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In Bram Stoker’s iconic 1897 novel DRACULA, there is roughly a chapter and a half devoted to the mysterious events that took place on board the Russian ship the Demeter. Having sailed from Varna, Bulgaria to the shores of Whitby, England during a violent storm, the schooner is discovered with no crew in sight and the captain’s carcass tied to the ship’s helm.
Aside from a few entries in his log referring to a “malevolent presence” onboard, little is explained as to exactly what happened after their departure. For over 100 years, this has been all the information we fright fans have had to go on concerning that doomed passage…until now.
IDW Publishing recently released the first issue of BRAM STOKER’S DEATH SHIP, a four-part miniseries (subtitled THE LAST VOYAGE OF THE DEMETER, but unrelated to the long-in-development film of that title on the same subject) that intends to shed some light on that dark, cryptic excursion into hell. It’s an ambitious task, adding original material to such a long-treasured text, but judging by the opening effort, this series will prove to be a nice little companion piece to Stoker’s Victorian-era masterpiece.
We are introduced to a few of the key crewmen (the captain, nine mates, a cook and a young boy) in the opening pages, with a tragic past hinted at for one of them. The story is put into motion as the ship sets sail, complete with boxes of Transylvanian earth in the hold. Unknown to the ship’s occupants is just exactly what’s lurking within. But when the creature residing below decks decides to indulge its appetite one evening, the remaining crew begin to wonder what it is that they are trapped with.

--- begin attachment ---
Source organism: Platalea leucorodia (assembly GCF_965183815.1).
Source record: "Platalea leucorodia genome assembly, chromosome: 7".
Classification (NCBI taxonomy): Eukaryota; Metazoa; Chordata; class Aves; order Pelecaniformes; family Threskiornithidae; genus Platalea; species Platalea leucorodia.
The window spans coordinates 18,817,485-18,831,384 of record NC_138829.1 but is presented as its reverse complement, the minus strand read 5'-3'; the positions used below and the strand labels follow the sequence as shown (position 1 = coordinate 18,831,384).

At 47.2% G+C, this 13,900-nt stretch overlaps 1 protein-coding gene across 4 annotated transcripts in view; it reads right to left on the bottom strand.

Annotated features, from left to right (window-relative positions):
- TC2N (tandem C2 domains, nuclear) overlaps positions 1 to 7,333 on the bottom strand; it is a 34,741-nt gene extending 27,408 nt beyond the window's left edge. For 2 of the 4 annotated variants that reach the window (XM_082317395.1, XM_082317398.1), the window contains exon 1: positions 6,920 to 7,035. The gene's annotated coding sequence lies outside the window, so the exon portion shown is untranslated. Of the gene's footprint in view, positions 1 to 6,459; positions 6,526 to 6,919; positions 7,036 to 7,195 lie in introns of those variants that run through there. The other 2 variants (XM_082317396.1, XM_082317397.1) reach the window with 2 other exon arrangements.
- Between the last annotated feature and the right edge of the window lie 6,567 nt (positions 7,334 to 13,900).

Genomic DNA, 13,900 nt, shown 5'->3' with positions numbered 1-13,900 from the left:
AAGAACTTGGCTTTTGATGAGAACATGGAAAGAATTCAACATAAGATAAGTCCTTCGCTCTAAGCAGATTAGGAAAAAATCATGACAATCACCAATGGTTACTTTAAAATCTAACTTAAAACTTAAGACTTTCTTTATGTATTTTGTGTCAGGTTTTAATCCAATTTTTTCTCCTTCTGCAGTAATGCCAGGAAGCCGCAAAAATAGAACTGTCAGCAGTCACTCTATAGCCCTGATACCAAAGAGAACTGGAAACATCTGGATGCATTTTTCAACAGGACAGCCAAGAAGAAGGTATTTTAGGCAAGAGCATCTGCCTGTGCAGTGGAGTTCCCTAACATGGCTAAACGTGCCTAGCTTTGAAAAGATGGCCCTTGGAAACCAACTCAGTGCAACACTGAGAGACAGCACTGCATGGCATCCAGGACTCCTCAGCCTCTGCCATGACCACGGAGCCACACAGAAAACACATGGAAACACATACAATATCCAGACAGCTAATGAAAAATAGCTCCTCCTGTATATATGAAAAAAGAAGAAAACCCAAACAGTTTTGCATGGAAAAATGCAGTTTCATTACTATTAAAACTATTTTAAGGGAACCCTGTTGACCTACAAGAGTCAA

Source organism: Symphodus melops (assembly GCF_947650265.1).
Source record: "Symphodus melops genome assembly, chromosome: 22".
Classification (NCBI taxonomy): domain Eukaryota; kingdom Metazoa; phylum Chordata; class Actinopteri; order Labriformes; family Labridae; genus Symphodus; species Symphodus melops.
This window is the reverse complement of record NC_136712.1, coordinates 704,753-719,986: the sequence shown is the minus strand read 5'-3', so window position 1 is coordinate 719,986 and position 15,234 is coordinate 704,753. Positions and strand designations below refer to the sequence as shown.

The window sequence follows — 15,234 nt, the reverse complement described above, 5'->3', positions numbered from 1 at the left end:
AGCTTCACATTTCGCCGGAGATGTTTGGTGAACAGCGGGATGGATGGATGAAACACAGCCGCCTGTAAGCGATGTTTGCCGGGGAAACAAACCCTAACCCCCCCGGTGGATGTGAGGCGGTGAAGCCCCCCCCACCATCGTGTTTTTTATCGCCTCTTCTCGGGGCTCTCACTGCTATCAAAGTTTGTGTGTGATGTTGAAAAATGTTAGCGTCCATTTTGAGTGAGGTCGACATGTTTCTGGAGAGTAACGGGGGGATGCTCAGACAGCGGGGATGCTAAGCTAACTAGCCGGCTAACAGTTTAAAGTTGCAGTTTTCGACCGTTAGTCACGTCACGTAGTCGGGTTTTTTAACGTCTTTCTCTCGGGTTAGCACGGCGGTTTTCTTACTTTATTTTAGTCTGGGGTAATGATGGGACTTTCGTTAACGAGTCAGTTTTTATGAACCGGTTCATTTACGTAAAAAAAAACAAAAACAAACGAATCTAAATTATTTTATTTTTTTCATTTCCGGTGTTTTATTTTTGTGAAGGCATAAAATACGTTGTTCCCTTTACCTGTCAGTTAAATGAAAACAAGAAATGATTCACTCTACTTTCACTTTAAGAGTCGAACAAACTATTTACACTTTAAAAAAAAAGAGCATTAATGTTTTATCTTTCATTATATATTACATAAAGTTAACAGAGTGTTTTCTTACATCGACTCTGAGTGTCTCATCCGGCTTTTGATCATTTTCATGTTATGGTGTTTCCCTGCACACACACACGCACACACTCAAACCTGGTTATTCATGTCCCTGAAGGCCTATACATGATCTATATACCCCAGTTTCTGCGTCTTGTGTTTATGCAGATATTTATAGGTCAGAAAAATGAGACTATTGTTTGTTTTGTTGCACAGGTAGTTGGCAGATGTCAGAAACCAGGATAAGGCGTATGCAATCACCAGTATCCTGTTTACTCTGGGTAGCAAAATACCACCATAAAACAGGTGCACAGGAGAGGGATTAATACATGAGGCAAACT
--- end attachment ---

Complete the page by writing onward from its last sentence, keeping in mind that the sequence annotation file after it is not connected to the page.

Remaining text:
Although we already have a rough idea of how this story is ultimately going to close, writer Gary Gerani (co-creator of PUMPKINHEAD!) does an excellent job giving us an all-new set of flesh-and-blood characters to be concerned for, all created practically from scratch. Being a fan of the original novel, I’m honestly not sure in which direction this story will sail next. Artist Stuart Sayger also plays a key role; his cartoonish pencil work and varied watercolors can go from bright and jolly to dark and ominous with a quick turn of the page. The essence of the era is captured perfectly with both pen and brush.
The 32-page debut issue (22 of them devoted to story) is adorned with that $3.99 cover price which seems to have become more and more in vogue as of late. Assuming the pulse set in this issue continues beating throughout the remainder of the miniseries, I’m willing to bet we’ll be at heart-attack status by the final confrontation.
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